Before the pandemic, many manufacturers were already exploring augmented reality (AR), virtual reality (VR), and mixed reality (MR) combining VR, AR, and physical environments. For example, VR modeling can enable engineers and technologists in multiple locations to collaborate on product designs or to workshop new product capabilities with customers. AR, VR, and MR can keep engineering collaborations and many other activities going when travel is not safe, too costly, or too disruptive. AR and MR also support many possible scenarios for training or supporting professionals at a job site, maybe with real-time assistance from an expert mentor at another location.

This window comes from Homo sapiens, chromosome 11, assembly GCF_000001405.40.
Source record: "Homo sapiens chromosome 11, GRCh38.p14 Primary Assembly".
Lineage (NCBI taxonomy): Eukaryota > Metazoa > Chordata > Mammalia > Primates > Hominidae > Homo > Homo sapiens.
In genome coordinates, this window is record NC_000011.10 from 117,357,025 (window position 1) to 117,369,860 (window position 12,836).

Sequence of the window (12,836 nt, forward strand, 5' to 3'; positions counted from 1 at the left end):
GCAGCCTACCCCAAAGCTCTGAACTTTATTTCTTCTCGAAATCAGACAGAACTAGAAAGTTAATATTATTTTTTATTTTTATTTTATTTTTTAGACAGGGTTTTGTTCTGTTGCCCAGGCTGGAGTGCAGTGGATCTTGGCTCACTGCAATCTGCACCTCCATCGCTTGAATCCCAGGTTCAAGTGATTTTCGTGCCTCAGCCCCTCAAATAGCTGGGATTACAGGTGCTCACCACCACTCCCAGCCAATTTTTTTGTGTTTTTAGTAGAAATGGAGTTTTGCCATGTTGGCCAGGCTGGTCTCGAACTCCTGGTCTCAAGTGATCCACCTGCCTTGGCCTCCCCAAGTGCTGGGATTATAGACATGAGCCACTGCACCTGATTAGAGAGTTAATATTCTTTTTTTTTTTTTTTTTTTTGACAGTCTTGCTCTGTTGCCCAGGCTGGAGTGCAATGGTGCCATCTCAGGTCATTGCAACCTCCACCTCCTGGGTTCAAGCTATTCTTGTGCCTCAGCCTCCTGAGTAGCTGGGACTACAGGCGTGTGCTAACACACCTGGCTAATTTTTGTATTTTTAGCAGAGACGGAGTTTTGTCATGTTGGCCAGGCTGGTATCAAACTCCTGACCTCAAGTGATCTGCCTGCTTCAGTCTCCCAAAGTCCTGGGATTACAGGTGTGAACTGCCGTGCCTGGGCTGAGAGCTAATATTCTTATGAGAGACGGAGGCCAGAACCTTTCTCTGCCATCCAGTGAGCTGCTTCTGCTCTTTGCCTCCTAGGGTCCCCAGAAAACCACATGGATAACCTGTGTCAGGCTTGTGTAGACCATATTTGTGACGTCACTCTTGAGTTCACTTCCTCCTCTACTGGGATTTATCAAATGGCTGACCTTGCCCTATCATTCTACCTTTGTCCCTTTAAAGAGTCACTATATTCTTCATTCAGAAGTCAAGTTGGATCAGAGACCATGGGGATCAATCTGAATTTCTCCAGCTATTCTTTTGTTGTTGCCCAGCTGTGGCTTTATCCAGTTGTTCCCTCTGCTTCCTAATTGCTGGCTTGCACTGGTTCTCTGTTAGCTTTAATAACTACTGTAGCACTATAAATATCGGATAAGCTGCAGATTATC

Standardized, robust devices like Microsoft HoloLens deliver AR and MR capabilities to anybody, anywhere, offering practical training and closing gaps in expertise when machinery poses unique challenges. Using MR this way may allow manufacturers to assign broadly trained technicians to work on their own or customers’ machinery, getting the work done sooner and without incurring the costs of in-depth, specialized training on certain tools or equipment types for the entire maintenance or services team. HoloLens can integrate with Microsoft Dynamics 365, the ERP system, so mobile service technicians can access technical documentation and customer information on the Dynamics platform.